Don't get me wrong…I'm certain that being an agent on the presidential detail is a difficult and thankless task much of the time, but inserting such blatant appeals for personal exoneration and validation into an otherwise fascinating listen is inexcusable.
After several interesting and introspective chapters about Clint Hill, Blaine seizes the epilogue (Part 2/Chapter 14) to repeat his holier-than-thou rant against conspiracy theorists, beats the drum of his thoughts on current targets, threats, and motives, and then appears to go so far as to lecture the current administration, Secret Service leadership, and public about the best approaches, mindsets and policies under which to protect to protect the president, as well as other public figures (who are clearly NOT the president).
I also thought that the notion of a largely autobiographical work (yes, it is blatantly autobiographical) written from the third-person point of view to be really bizarre.
I would only recommend this audio book to people whom I know well (history buffs, perhaps), and only with the above caveats about the content and tone of chapters 11 and 14 (of Part 2).
Very detailed and personal view of the horrible day in Dallas. Interesting but not much new information for those who have closely followed the news and reports. Can't help but feel renewed pain for all those involved - even the traumatized members of the Secret Service.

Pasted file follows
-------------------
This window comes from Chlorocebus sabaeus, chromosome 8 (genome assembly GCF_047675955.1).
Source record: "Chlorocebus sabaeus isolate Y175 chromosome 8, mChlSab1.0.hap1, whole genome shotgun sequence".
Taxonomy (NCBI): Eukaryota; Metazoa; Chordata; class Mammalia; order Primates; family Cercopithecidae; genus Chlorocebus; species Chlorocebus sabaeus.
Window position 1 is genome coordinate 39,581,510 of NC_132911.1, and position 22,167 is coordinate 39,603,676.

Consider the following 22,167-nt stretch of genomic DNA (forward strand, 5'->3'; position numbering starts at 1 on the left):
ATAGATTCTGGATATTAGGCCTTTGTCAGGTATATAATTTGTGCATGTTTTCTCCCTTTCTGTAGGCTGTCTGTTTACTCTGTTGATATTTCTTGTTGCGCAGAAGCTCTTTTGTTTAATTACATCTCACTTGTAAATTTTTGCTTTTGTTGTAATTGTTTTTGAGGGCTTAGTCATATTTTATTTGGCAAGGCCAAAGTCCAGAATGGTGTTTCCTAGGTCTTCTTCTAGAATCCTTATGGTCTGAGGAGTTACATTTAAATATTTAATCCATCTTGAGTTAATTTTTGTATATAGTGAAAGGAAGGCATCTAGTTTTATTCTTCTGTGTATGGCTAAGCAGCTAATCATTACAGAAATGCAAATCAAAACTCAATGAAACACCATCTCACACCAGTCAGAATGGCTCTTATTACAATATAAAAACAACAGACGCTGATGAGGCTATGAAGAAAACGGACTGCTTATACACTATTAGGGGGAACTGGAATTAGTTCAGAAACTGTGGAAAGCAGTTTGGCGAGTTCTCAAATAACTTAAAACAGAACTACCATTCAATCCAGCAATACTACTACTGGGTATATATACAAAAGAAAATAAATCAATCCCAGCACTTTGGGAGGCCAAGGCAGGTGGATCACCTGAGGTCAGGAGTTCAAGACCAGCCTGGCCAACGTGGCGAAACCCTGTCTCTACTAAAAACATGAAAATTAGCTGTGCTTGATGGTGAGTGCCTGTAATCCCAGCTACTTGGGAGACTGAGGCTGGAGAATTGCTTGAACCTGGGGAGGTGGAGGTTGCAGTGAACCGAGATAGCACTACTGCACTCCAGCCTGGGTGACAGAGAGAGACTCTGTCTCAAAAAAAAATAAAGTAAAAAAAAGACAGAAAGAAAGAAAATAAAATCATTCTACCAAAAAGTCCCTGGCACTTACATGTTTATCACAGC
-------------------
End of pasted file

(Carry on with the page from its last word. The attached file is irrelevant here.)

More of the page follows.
the story took you on a roller-coaster ride. There were the ups and alot of downs, yet you could still laugh. The writer and reader made it so you could also relate to the story now ( for those who were not born yet) :).
Blaine and Hill where my favorites. I laughed and cried for them and well at them.
After the assasination the story really comes to life. You feel the pain the men felt afterwards. You wanted to know what happened to them after they left the Secret Service, and how it changed there lives. You become so involved with the book you feel as if you lived it with the characters.
Some people simply can't accept the truth. Gerald Blaine does a remarkable job telling the agent's stories.
The details in the book were great. I recommend it for its historical value. The narration was not my favorite. :-( It just didn't work for me. It wasn't bad, it just wasn't my style. I would recommend the book overall :-) I recently read "11-22-63" by Stephen King and this was a welcome companion to it. The details in King's book were very accurate. I feel for these secret service men and their families.
I read nothing that is popular.
This is a harsh review and after watching the outstanding mini series, "The Kennedys (2011)", I wanted to read this book. I respect the subject matter and the accuracy of what happened in Dallas and JFK and the men that serve for our president. It was an interesting read from Secret Service prospective, but it lacks on evidence of who was blame on Kennedy's assassination. In someways, this book was a bunch of excuses from Secret Service Agents of not doing their jobs. Overworked, too hard, no family, lack in pay, and too much, but the assassination happened on their watch.